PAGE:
# Fine-Gray model

considered \begin{align*} U^{FG}_{n}(\beta) = \sum_{i=0}^{n} \int_0^{+\infty} \left( X_i- E_n(t,\beta) \right) w_i(t,X_i) dN_{1,i}(t) \text{ where } E_n(t,\beta)=\frac{\tilde S_1(t,\beta) }{\tilde S_0(t,\beta)}, \end{align*} with $$w_i(t,X_i) = \frac{G_c(t,X_i)}{G_c(T_i \wedge t,X_i)} I( C_i > T_i \wedge t )$$ ,$$\tilde S_k(t,\beta) = \sum_{j=1}^n X_j^k \exp(X_j^T\beta) Y_{1,j}(t)$$ for $$k=0,1$$, and with with $$\tilde Y_{1,i}(t) = Y_{1,i}(t) w_i(t,X_i)$$ for $$i=1,...,n$$. $$w_i(t)$$ needs to be replaced by an estimator of the censoring distribution, and since it does not depend on $$X$$ the $$\hat w_i(t) = \frac{\hat G_c(t,X_i)}{\hat G_c(T_i \wedge t,X_i)} I(C_i > T_i \wedge t)$$ where $$\hat G_c$$ is the Kaplan-Meier estimator of the censoring distribution.

In this article we briefly introduce some functions for doing cumulative incidence regression, and how to augment the Fine-Gray estimator.

First we simulate some competing risks data using some utility functions.

We simulate data with two causes based on the Fine-Gray model: \begin{align} F_1(t,X) & = P(T\leq t, \epsilon=1|X)=( 1 - exp(-\Lambda_1(t) \exp(X^T \beta_1))) \\ F_2(t,X) & = P(T\leq t, \epsilon=2|X)= ( 1 - exp(-\Lambda_2(t) \exp(X^T \beta_2))) \cdot (1 - F_1(\infty,X)) \end{align} where the baselines are given as $$\Lambda_j(t) = \rho_j (1- exp(-t/\nu_j))$$ for $$j=1,2$$, and the $$X$$ being two independent binomials. Alternatively, one can also replace the FG-model with a logistic link $$\mbox{expit}( \Lambda_j(t) + \exp(X^T \beta_j))$$.

The advantage of the model is that it is easy to fit and to get standard errors, and that it is quite flexible essentially being a Cox-model. On the downside is that the coefficients are quite hard to interpret since they are the $$cloglog$$ coefficients of $$1-F_1(t,X)$$. Specifically, \begin{align} \log(-\log( 1-F_1(t,X_1+1,X_2))) - \log(-\log( 1-F_1(t,X_1,X_2))) & = \beta_1, \end{align} so the effect is $$\beta_1$$ of $$X_1$$ is on $$1-F_1(t,X)$$ on the $$cloglog$$ scale.

 library(mets)
options(warn=-1)
set.seed(1000) # to control output in simulatins for p-values below.

rho1 <- 0.2; rho2 <- 10
n <- 400
beta=c(0.0,-0.1,-0.5,0.3)
## beta1=c(0.0,-0.1); beta2=c(-0.5,0.3)
dats <- simul.cifs(n,rho1,rho2,beta,rc=0.5,rate=7)
dtable(dats,~status)
#>
#> status
#>   0   1   2
#> 127  12 261
dsort(dats) <- ~time

We have a look at the non-parametric cumulative incidence curves

 par(mfrow=c(1,2))
cifs1 <- cif(Event(time,status)~strata(Z1,Z2),dats,cause=1)
plot(cifs1)

cifs2 <- cif(Event(time,status)~strata(Z1,Z2),dats,cause=2)
plot(cifs2) Now fitting the Fine-Gray model

 fg <- cifreg(Event(time,status)~Z1+Z2,data=dats,cause=1,propodds=NULL)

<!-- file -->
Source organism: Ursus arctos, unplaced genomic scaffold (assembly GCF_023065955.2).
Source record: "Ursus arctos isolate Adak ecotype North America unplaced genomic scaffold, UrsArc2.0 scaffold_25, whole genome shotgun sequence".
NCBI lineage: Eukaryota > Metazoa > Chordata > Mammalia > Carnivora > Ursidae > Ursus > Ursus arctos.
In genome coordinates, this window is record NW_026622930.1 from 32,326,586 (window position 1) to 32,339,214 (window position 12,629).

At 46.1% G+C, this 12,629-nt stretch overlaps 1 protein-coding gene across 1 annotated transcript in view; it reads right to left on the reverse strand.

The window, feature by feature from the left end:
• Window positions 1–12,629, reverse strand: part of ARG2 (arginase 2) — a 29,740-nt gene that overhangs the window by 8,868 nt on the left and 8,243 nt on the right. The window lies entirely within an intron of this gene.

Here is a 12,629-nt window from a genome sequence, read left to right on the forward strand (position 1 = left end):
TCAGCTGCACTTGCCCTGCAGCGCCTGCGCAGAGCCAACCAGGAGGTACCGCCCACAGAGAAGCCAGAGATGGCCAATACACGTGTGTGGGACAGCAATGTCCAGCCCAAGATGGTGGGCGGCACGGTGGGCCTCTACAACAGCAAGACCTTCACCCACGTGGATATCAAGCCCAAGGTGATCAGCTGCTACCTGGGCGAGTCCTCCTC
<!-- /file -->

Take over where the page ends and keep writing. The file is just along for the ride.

summary(fg)
#>
#>    n events
#>  400     12
#>
#>  400 clusters
#> coeffients:
#>    Estimate     S.E.  dU^-1/2 P-value
#> Z1  0.69686  0.38760  0.38882  0.0722
#> Z2 -0.85929  0.62453  0.61478  0.1689
#>
#> exp(coeffients):
#>    Estimate    2.5%  97.5%
#> Z1  2.00744 0.93911 4.2911
#> Z2  0.42346 0.12451 1.4402

dd <- expand.grid(Z1=c(-1,1),Z2=0:1)
pfg <- predict(fg,dd)
plot(pfg,ylim=c(0,0.2)) # SE’s for the baseline and predictions of FG

The standard errors reported for the FG-estimator are based on the i.i.d decompostion (influence functions) of the estimator that we give later. A similar decompostion exist for the baseline and is needed when standard errors of predictions are computed. These are a bit harder to compute for all time-points simultaneously, but they can be obtained for specific timepoints jointly with the iid decomposition of the regression coefficients and then used to get standard errors for predictions.

We here plot the predictions with jittered confidence intervals for the predictions at time point 5

### predictions with CI based on iid decomposition of baseline and beta
fg <- cifreg(Event(time,status)~Z1+Z2,data=dats,cause=1,propodds=NULL,cox.prep=TRUE)
Biid <- mets:::iid.baseline.cifreg(fg,time=5)
pfgse <- FGprediid(Biid,dd)
pfgse
#>            pred    se-log       lower     upper
#> [1,] 0.04253879 0.7418354 0.009938793 0.1820692
#> [2,] 0.16069100 0.3946377 0.074143886 0.3482633
#> [3,] 0.01823957 0.9410399 0.002884032 0.1153531
#> [4,] 0.07149610 0.4611261 0.028958169 0.1765199
plot(pfg,ylim=c(0,0.2))
for (i in 1:4) lines(c(5,5)+i/10,pfgse[i,3:4],col=i,lwd=2) The iid decompostions are stored inside Biid, in addition we note that the iid decompostions for $$\hat \beta - \beta_0$$ are obtained by the command iid()

# Comparison

We compare with the cmprsk function but without running it to avoid dependencies:

run <- 0
if (run==1) {
library(cmprsk)